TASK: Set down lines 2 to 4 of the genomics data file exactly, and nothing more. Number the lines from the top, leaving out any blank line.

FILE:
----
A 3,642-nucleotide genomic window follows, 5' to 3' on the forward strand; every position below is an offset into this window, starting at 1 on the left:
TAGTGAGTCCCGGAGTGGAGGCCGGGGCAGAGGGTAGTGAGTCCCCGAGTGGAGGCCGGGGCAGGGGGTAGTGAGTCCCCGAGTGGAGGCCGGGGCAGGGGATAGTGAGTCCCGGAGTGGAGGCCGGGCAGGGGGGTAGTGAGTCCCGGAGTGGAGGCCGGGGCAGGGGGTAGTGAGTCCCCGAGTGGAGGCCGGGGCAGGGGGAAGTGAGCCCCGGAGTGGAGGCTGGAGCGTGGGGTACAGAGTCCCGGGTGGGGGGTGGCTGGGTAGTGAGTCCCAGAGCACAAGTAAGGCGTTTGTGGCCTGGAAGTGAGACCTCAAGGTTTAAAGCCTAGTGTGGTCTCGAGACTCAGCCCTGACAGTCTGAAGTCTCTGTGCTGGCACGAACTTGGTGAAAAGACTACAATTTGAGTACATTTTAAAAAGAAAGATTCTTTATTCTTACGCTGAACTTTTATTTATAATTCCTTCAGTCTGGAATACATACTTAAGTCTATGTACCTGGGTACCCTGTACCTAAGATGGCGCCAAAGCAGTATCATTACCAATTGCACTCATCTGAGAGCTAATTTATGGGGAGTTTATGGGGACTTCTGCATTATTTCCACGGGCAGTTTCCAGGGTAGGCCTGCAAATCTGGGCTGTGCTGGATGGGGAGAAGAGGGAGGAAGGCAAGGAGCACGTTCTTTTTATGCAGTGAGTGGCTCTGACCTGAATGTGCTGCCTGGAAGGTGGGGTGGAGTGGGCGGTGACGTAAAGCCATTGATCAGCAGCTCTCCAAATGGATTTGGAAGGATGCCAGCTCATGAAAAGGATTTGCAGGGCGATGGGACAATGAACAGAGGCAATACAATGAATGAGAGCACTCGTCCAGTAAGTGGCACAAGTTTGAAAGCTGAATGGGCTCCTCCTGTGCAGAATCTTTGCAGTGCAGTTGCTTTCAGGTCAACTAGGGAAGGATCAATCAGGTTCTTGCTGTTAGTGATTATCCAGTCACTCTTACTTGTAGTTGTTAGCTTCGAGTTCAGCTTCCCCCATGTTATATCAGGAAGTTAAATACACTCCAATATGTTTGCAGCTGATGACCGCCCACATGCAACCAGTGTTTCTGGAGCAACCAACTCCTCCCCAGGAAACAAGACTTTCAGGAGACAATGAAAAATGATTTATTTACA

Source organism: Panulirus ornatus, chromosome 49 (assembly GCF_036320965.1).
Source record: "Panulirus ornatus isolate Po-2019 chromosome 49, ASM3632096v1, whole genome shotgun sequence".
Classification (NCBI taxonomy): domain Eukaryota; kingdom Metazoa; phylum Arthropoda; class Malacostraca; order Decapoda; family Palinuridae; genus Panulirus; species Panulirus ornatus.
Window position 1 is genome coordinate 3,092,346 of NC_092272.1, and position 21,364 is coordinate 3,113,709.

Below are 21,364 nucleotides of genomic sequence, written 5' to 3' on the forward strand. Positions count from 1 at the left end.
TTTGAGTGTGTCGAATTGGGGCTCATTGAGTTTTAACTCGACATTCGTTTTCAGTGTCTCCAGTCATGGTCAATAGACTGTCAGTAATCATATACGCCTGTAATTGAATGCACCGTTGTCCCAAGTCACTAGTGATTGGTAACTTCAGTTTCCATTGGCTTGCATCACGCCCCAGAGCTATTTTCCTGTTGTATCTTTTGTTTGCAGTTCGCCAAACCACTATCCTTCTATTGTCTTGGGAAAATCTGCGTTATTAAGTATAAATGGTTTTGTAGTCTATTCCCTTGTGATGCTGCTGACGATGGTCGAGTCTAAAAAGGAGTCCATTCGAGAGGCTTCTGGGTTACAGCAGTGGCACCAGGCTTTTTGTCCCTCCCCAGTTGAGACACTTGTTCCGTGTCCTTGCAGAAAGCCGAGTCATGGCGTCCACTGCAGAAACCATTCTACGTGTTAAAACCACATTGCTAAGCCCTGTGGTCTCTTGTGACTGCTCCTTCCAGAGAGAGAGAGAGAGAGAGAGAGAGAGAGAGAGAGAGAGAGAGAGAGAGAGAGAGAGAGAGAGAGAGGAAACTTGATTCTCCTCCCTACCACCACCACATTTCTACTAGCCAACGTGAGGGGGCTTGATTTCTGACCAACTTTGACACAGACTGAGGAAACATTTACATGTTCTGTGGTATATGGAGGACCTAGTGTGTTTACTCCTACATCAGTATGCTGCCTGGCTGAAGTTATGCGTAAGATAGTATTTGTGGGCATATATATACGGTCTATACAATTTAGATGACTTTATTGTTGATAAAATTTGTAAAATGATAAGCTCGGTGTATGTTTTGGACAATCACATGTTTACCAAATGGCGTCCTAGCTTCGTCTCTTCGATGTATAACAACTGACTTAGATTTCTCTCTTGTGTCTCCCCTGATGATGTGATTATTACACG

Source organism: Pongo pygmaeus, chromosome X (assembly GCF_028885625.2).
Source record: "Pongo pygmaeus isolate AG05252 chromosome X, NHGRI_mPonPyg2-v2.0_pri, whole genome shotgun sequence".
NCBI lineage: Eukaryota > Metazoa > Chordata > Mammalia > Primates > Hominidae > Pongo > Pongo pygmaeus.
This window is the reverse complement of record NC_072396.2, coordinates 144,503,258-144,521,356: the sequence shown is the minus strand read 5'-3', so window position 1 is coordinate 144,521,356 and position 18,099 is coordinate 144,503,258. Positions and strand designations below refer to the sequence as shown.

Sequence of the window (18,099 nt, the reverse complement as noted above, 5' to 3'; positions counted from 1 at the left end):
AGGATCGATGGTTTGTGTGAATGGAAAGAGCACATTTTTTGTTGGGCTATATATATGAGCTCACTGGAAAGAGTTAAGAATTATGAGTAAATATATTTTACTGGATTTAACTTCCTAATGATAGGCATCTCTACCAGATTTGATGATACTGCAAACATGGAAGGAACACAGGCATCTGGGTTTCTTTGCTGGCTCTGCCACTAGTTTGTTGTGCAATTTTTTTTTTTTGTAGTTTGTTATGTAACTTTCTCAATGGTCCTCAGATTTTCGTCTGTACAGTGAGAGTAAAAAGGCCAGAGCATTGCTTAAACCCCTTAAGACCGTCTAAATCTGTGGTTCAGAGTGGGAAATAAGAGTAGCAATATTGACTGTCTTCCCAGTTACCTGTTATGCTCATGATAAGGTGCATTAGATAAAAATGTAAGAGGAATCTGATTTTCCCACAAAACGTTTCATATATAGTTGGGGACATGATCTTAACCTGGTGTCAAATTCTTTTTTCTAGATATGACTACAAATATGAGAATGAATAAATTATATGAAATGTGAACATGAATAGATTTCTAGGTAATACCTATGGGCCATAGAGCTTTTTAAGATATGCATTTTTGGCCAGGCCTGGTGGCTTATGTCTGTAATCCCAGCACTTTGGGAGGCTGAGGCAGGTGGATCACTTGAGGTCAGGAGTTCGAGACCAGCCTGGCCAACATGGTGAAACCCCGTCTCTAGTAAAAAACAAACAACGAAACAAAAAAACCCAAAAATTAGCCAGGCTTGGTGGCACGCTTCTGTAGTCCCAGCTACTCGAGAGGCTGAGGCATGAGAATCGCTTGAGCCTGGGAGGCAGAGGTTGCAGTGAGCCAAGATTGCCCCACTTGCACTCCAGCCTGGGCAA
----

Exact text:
TAGTGAGTCCCGGAGTGGAGGCCGGGGCAGAGGGTAGTGAGTCCCCGAGTGGAGGCCGGGGCAGGGGGTAGTGAGTCCCCGAGTGGAGGCCGGGGCAGGGGATAGTGAGTCCCGGAGTGGAGGCCGGGCAGGGGGGTAGTGAGTCCCGGAGTGGAGGCCGGGGCAGGGGGTAGTGAGTCCCCGAGTGGAGGCCGGGGCAGGGGGAAGTGAGCCCCGGAGTGGAGGCTGGAGCGTGGGGTACAGAGTCCCGGGTGGGGGGTGGCTGGGTAGTGAGTCCCAGAGCACAAGTAAGGCGTTTGTGGCCTGGAAGTGAGACCTCAAGGTTTAAAGCCTAGTGTGGTCTCGAGACTCAGCCCTGACAGTCTGAAGTCTCTGTGCTGGCACGAACTTGGTGAAAAGACTACAATTTGAGTACATTTTAAAAAGAAAGATTCTTTATTCTTACGCTGAACTTTTATTTATAATTCCTTCAGTCTGGAATACATACTTAAGTCTATGTACCTGGGTACCCTGTACCTAAGATGGCGCCAAAGCAGTATCATTACCAATTGCACTCATCTGAGAGCTAATTTATGGGGAGTTTATGGGGACTTCTGCATTATTTCCACGGGCAGTTTCCAGGGTAGGCCTGCAAATCTGGGCTGTGCTGGATGGGGAGAAGAGGGAGGAAGGCAAGGAGCACGTTCTTTTTATGCAGTGAGTGGCTCTGACCTGAATGTGCTGCCTGGAAGGTGGGGTGGAGTGGGCGGTGACGTAAAGCCATTGATCAGCAGCTCTCCAAATGGATTTGGAAGGATGCCAGCTCATGAAAAGGATTTGCAGGGCGATGGGACAATGAACAGAGGCAATACAATGAATGAGAGCACTCGTCCAGTAAGTGGCACAAGTTTGAAAGCTGAATGGGCTCCTCCTGTGCAGAATCTTTGCAGTGCAGTTGCTTTCAGGTCAACTAGGGAAGGATCAATCAGGTTCTTGCTGTTAGTGATTATCCAGTCACTCTTACTTGTAGTTGTTAGCTTCGAGTTCAGCTTCCCCCATGTTATATCAGGAAGTTAAATACACTCCAATATGTTTGCAGCTGATGACCGCCCACATGCAACCAGTGTTTCTGGAGCAACCAACTCCTCCCCAGGAAACAAGACTTTCAGGAGACAATGAAAAATGATTTATTTACA

Source organism: Panulirus ornatus, chromosome 49 (assembly GCF_036320965.1).
Source record: "Panulirus ornatus isolate Po-2019 chromosome 49, ASM3632096v1, whole genome shotgun sequence".